Heart of the Matter

TEXT Elsa Lam
PHOTO Shai Gil

Since 2009, Toronto firm Gow Hastings Architects has been subtly renovating Ryerson University’s Department of Architectural Science–opening up a workshop space here, reconfiguring graduate offices there. Their latest intervention is more dramatic. A new gallery transforms the main lobby, extending a bright white welcome to students and visitors alike.

The Paul H. Cocker Gallery replaces a storage room, once used for student submissions and as a staging area for pin-ups, but pushes beyond the previous room’s boundaries. Intervening in Ron Thom’s Brutalist lobby, dominated by concrete beams and an angular grand staircase, was a challenge. “There are a lot of geometries going on in this space,” says principal Valerie Gow. Associate Jim Burkitt continues, “We thought, let’s make a gallery that feels as though it’s inserted into all of these exposed orders.”

To distinguish the gallery from the original building, Gow Hastings chose bold contemporary materials: red felt walls to form a deep portal, oversized pivoting glass doors for a frictionless entry, and crisp white walls and floors for a sanctuary-like feel. The white floors–made from 50 cm x 300 cm Italian porcelain tiles that score high for cleanability–extend out into the lobby. A curved back wall also sets the space apart. It’s faceted into long, straight sections to allow for standard wall-mounted exhibitions. Overhead, lines of adjustable track lights are interspersed with hefty steel bars for installations with heavy hanging elements.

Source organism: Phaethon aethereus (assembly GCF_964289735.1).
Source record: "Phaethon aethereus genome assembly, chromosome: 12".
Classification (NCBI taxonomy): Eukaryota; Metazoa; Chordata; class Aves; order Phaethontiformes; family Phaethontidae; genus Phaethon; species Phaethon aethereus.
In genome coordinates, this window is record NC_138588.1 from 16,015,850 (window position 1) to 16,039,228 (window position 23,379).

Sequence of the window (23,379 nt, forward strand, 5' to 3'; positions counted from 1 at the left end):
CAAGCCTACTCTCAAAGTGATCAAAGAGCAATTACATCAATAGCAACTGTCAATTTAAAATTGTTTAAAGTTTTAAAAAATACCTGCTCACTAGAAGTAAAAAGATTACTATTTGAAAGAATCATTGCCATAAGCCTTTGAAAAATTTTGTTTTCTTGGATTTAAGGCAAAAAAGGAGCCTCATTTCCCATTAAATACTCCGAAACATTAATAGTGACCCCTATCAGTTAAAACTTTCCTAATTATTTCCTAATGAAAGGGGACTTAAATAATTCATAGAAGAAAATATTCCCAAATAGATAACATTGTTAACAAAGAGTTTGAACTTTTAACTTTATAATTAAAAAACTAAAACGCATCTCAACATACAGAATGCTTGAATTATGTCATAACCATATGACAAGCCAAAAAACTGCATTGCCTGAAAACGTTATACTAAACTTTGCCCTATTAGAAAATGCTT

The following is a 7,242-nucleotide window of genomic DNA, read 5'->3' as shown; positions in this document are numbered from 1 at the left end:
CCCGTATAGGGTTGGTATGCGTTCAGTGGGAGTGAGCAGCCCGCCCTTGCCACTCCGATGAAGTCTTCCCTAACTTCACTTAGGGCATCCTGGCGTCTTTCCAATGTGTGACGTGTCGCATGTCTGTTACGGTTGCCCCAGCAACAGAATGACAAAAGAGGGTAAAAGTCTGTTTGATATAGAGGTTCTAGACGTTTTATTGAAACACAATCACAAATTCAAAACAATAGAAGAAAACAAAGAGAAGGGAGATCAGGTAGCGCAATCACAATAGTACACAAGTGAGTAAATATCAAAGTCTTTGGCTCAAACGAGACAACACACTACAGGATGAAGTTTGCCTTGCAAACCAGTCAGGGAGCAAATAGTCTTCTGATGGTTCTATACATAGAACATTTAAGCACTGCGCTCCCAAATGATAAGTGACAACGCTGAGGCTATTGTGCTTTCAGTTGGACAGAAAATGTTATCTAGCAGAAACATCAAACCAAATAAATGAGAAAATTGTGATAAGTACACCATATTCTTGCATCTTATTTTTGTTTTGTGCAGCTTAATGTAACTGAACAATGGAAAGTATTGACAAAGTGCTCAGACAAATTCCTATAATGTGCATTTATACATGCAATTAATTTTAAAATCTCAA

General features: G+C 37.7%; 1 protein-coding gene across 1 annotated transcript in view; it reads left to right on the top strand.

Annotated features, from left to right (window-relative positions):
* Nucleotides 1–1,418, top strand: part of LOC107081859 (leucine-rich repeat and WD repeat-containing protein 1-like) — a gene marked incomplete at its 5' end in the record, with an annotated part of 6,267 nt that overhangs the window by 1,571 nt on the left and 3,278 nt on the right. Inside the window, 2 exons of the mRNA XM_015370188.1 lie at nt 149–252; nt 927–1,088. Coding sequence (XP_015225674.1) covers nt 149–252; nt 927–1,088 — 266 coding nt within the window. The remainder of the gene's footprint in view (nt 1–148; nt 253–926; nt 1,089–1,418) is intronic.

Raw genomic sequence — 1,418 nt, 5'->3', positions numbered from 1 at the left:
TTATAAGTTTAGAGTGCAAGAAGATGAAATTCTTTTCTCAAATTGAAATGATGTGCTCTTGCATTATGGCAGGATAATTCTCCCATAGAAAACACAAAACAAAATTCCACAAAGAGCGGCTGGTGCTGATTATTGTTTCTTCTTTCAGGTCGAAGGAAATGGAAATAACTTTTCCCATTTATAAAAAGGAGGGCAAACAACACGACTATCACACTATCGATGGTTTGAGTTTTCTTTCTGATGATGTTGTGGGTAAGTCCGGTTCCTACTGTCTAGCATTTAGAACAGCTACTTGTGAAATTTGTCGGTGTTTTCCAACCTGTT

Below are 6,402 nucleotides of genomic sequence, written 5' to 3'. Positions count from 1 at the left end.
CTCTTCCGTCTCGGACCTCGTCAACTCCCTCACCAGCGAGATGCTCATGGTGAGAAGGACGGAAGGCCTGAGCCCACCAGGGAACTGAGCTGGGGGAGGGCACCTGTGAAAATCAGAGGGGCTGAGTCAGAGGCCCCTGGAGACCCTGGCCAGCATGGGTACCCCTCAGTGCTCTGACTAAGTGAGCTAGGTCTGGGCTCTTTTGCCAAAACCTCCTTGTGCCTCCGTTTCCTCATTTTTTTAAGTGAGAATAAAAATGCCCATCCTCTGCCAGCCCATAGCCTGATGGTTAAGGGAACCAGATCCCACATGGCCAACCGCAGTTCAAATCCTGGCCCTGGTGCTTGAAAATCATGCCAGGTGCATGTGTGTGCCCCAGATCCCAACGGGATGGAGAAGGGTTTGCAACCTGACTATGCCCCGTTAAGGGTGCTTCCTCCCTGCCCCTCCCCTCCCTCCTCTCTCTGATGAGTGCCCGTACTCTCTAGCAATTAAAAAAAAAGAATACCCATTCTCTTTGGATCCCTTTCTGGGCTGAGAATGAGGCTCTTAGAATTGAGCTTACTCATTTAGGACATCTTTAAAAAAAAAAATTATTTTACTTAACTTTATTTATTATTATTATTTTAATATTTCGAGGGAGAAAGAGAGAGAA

The thoughtfulness of the intervention extends around its perimeter. A slot window along the side of the gallery provides sneak peeks inside and out. The curved back wall pushes into a graduate studio; here, the red felt wraps around to form a tack-friendly surface to facilitate pin-ups. To articulate the gallery as a single continuous block, it’s separated from the studio doors by glass sidelights that pull back slightly from the door jambs. A stainless steel baseboard rings the volume’s recessed bottom edge. These details, along with the craftsmanship that went into the construction–the felt wall “was treated like a fine piece of millwork,” says Burkitt–make the backside of the gallery as special as its front.

In October, the gallery officially opened with an exhibition of the Canadian Architect photographic archives, donated to the university in 2009. In curating the exhibition, Ryerson communications and digital archives specialist Prachi Khandekar and graduate student David Campbell sought to balance between drawing attention to the photographs and showcasing the space itself. “The display is pared down,” explains Khandekar. To pull visitors in, they applied vinyl floor transfers with quotes from the magazine’s past editors. Says Khandekar, “We made a daring attempt to keep the display free of interactive elements, using bold typography instead to engage the viewer.”

The gallery’s completing element–a digitally fabricated wall designed through a student competition–will slot beside the gallery entrance. Prototypes are underway for a lantern-like structure fashioned from backlit Corian panels, routed into intricate patterns on their concealed side. Once it’s in place, the glowing wall will add a final light touch to the school’s new heart. CA